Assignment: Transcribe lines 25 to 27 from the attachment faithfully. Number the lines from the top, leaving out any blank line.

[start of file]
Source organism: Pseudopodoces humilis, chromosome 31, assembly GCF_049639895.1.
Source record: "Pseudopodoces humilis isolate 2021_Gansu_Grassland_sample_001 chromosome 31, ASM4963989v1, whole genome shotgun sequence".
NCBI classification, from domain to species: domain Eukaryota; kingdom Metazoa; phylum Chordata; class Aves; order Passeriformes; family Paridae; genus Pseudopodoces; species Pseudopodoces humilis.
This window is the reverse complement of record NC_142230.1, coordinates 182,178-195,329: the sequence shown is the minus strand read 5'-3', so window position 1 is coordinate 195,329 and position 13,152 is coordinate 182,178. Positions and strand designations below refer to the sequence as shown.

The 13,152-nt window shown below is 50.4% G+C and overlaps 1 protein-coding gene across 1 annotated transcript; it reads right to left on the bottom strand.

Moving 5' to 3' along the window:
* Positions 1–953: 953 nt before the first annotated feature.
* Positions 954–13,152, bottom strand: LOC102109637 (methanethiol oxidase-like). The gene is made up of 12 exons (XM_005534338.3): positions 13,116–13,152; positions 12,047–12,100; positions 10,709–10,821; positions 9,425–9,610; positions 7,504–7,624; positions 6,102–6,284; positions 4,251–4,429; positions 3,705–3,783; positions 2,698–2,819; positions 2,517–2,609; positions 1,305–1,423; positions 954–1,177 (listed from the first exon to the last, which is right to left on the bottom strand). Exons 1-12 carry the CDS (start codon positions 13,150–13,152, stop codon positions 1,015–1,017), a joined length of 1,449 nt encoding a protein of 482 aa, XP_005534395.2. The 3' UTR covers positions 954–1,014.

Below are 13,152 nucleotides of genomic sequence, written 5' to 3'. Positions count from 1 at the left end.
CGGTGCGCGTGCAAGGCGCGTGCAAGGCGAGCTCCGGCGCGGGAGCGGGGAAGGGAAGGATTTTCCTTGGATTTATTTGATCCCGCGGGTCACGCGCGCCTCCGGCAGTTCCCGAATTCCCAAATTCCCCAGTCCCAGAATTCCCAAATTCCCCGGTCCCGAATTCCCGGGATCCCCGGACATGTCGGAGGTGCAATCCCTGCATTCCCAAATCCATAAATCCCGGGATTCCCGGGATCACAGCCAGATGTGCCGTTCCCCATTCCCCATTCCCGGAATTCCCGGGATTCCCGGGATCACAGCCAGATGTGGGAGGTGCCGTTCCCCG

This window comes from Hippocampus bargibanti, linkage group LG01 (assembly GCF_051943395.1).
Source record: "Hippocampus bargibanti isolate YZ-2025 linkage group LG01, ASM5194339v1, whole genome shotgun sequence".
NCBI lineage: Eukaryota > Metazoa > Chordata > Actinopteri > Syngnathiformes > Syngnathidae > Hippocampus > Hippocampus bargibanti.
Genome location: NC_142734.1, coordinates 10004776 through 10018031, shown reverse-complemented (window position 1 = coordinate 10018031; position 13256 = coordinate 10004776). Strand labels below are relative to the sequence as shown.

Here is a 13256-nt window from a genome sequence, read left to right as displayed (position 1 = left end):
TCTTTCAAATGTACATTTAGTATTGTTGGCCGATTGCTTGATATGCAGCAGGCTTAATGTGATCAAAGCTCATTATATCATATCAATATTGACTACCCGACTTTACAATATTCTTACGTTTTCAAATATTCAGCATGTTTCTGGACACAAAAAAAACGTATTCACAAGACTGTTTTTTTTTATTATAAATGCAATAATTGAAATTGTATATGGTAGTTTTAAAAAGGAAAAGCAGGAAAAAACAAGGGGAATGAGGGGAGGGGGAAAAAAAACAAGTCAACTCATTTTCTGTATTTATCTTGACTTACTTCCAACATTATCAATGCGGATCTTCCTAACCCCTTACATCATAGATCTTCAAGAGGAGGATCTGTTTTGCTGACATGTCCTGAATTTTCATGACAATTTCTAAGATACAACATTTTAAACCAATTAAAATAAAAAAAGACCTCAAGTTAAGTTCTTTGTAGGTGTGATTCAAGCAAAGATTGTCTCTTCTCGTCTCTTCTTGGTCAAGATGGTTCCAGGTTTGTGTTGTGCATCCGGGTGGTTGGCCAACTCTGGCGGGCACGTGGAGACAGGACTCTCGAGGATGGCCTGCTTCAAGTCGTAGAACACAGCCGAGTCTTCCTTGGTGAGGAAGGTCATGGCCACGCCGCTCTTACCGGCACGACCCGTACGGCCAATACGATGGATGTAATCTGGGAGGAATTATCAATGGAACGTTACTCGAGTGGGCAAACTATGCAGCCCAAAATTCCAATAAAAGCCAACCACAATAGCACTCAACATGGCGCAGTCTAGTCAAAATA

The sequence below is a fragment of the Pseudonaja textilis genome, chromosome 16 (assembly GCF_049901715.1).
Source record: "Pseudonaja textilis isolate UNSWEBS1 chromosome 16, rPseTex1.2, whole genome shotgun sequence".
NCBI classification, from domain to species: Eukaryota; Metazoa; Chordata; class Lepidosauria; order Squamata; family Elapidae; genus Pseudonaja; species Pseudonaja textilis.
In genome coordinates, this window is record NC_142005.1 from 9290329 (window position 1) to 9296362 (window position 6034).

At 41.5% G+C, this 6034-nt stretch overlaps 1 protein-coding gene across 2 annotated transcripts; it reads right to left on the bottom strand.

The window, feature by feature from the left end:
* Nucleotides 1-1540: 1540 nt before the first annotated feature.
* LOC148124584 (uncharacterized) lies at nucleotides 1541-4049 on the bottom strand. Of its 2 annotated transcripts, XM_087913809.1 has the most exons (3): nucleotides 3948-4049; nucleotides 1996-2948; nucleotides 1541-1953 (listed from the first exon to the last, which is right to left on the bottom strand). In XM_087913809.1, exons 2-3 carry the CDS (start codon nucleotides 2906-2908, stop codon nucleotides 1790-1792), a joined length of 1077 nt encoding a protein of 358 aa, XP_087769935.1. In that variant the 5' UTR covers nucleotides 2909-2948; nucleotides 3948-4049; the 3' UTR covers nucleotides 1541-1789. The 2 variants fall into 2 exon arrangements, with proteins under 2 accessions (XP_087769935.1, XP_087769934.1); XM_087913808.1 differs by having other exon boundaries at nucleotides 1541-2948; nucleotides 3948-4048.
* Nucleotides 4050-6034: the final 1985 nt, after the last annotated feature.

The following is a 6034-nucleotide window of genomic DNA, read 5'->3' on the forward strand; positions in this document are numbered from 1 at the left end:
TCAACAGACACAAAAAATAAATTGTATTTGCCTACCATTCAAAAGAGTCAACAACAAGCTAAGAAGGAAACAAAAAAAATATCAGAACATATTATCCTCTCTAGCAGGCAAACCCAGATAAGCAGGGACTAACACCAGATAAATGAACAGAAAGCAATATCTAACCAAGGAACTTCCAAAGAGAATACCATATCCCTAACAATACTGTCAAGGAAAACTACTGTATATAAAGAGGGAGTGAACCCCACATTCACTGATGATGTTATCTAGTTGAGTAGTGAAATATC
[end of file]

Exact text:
* Nucleotides 4050-6034: the final 1985 nt, after the last annotated feature.

The following is a 6034-nucleotide window of genomic DNA, read 5'->3' on the forward strand; positions in this document are numbered from 1 at the left end:
TCAACAGACACAAAAAATAAATTGTATTTGCCTACCATTCAAAAGAGTCAACAACAAGCTAAGAAGGAAACAAAAAAAATATCAGAACATATTATCCTCTCTAGCAGGCAAACCCAGATAAGCAGGGACTAACACCAGATAAATGAACAGAAAGCAATATCTAACCAAGGAACTTCCAAAGAGAATACCATATCCCTAACAATACTGTCAAGGAAAACTACTGTATATAAAGAGGGAGTGAACCCCACATTCACTGATGATGTTATCTAGTTGAGTAGTGAAATATC